About Storied Yarns

Hi there!  Welcome to my blog!  My name is Jess, and I crochet, knit, spin, and dye yarn.  I do other things, too, but those are the biggies.  I’m also a freelance writer (former teacher) and the wife to a great hubby who supports me in my fiber addictions. Together we have three beautiful children.

On this blog you will find random updates about my life, my craft, and my Etsy shop (http://storiedyarns.etsy.com). In that shop I sell handpainted yarns and occasionally other goodies; all of my yarn designs are based on the characters I have met in books, t.v. shows, and movies.

I hope you’ll stay awhile and look around, and keep on coming back to my blog. It’s nice to have visitors!

Find me on Ravelry as jessecreations.

Find me on Etsy as storiedyarns.

Find me on Flickr as Storied Yarns.


2 Responses to “About Storied Yarns”

  1. Lindsey October 19, 2008 at 12:59 am #

    Hi Jess,
    This is Lindsey from Hope is the thing with feathers. You are one of the 2 winners of my Blog Giveaway! Congratulations! You can email me at lindsey.marcus@gmail.com with what size t-shirt you want and where you’d like me to send it. Thanks for entering!

  2. Christopher February 9, 2009 at 4:53 am #

    I was at a blog site that asked the question about ebooks or printed versions and came across your entry. What got my attention was that you were not absolutely against the idea, so I thought I’d write. In an effort to promote my own book, I’ve added some things below that I hope will stimulate your interest and should help you go a little further, if you are so inclined. Regardless of your decision, thanks for any time you give in response to this email.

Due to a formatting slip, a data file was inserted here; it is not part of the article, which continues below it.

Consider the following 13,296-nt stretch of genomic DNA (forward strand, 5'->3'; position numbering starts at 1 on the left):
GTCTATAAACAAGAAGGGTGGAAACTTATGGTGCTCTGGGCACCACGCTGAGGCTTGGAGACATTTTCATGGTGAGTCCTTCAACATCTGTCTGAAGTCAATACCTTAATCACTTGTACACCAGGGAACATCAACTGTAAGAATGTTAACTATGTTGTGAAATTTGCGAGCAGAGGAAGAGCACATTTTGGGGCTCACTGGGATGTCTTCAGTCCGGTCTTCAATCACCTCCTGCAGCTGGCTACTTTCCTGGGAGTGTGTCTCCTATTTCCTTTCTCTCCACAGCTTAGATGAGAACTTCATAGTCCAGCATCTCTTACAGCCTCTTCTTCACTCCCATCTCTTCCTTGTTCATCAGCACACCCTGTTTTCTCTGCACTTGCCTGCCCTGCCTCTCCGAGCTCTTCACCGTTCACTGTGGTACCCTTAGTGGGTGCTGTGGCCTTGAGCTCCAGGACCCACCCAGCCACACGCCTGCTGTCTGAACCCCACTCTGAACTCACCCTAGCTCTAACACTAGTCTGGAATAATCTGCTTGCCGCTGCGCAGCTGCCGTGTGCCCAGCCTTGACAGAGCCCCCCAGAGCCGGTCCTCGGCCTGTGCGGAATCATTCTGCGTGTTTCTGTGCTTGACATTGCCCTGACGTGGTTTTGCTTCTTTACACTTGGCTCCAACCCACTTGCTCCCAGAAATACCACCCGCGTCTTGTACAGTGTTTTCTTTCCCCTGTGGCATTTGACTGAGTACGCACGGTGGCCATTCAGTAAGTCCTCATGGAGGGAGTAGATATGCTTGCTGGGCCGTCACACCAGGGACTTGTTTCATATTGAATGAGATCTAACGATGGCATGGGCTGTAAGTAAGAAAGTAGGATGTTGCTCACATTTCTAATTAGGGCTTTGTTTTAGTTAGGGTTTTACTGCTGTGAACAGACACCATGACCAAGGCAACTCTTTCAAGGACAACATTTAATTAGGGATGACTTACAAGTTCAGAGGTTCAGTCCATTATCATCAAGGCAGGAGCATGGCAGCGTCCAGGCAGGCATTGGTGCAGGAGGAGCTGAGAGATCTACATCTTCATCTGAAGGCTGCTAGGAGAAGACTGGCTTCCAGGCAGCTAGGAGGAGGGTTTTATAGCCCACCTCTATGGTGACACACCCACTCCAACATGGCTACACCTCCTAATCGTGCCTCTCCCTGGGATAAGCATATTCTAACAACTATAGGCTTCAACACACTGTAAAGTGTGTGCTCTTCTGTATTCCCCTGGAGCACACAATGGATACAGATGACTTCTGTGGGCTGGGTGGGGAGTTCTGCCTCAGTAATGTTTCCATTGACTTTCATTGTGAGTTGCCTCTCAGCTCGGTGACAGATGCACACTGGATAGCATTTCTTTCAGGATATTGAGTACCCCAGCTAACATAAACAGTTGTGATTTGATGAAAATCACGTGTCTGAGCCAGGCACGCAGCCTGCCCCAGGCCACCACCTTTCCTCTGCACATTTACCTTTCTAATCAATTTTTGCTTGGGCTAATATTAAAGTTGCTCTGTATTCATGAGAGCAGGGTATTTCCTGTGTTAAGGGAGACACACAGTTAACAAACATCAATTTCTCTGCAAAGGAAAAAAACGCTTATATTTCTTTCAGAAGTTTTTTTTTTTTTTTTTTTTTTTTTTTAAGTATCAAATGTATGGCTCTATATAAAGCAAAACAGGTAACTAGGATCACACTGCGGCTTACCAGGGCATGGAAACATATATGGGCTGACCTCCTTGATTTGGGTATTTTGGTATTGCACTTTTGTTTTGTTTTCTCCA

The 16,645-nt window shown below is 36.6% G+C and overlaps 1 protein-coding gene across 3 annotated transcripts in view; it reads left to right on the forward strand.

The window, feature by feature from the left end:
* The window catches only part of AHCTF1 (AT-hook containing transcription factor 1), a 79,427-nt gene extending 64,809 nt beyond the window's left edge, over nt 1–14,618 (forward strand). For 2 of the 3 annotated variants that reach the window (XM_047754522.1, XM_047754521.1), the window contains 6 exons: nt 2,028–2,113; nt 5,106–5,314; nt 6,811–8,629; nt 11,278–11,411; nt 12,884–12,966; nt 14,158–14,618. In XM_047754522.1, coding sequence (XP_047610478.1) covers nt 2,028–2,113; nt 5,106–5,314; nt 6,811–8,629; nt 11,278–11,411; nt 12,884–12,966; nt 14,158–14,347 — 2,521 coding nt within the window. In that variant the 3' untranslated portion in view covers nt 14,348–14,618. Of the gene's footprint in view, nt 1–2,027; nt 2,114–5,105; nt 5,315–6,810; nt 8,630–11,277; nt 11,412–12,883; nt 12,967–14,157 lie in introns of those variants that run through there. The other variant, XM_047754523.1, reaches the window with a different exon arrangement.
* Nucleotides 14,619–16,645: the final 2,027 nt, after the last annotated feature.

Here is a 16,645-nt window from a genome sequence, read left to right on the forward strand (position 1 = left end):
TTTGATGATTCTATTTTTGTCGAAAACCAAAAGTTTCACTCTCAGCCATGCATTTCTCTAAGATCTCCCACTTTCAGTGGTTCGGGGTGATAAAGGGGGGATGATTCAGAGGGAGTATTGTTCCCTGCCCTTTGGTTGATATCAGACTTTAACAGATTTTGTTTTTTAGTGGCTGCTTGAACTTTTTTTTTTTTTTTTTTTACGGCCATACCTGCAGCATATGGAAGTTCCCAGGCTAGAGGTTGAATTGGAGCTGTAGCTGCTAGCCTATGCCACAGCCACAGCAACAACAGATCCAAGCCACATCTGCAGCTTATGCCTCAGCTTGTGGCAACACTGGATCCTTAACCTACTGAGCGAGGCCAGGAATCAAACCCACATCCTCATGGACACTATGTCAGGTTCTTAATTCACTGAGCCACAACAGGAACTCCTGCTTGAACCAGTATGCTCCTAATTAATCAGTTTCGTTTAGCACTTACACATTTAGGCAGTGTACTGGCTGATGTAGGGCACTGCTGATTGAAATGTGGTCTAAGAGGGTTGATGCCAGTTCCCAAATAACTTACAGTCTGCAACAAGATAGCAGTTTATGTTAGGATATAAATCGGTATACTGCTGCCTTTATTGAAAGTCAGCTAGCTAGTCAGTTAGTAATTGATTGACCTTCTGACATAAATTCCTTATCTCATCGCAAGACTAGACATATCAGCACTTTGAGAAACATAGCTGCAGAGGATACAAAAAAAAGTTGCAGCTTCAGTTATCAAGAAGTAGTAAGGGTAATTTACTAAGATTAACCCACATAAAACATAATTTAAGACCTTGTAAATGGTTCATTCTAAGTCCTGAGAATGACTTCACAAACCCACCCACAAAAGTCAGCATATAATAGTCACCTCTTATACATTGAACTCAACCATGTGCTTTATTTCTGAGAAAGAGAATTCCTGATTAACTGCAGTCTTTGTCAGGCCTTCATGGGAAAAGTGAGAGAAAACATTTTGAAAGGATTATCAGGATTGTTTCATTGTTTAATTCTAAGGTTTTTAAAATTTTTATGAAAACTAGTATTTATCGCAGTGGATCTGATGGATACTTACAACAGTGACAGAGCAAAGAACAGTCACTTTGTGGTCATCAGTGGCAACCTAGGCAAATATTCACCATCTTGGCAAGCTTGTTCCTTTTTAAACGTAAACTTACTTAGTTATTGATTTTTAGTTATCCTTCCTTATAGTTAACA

Chris Turner.


    Title: Convergence

    Author: Christopher Paul Turner

    Website: http://www.convergence-cpt.com.

    Summary: Written by a scientist for a main-stream audience, Convergence documents the surprisingly cut-throat world of science and reflects the real-world experiences of tens of thousands of young researchers everywhere. There are four main storylines, each involving a woman seemingly unrelated to the other three. Convergence begins by slowly taking the reader into the world of science and discovery, an apparently benign culture full of supportive people. However, despite the moral purity of the four main protagonists, sinister undercurrents undermine each storyline as the novel progresses. Thus, although starting out purely as a science mystery, Convergence develops into a slow-burning political drama. At the core of the novel are ethical and moral issues that are frequently revisited throughout the book, echoing similar themes contained within The Demon Haunted World and Contact (by Carl Sagan).

    Subject to availability, a limited number of free copies of Convergence have been set aside for review purposes. Send email to Christopher Turner at general@convergence-cpt.com if you wish to have a free copy for review.


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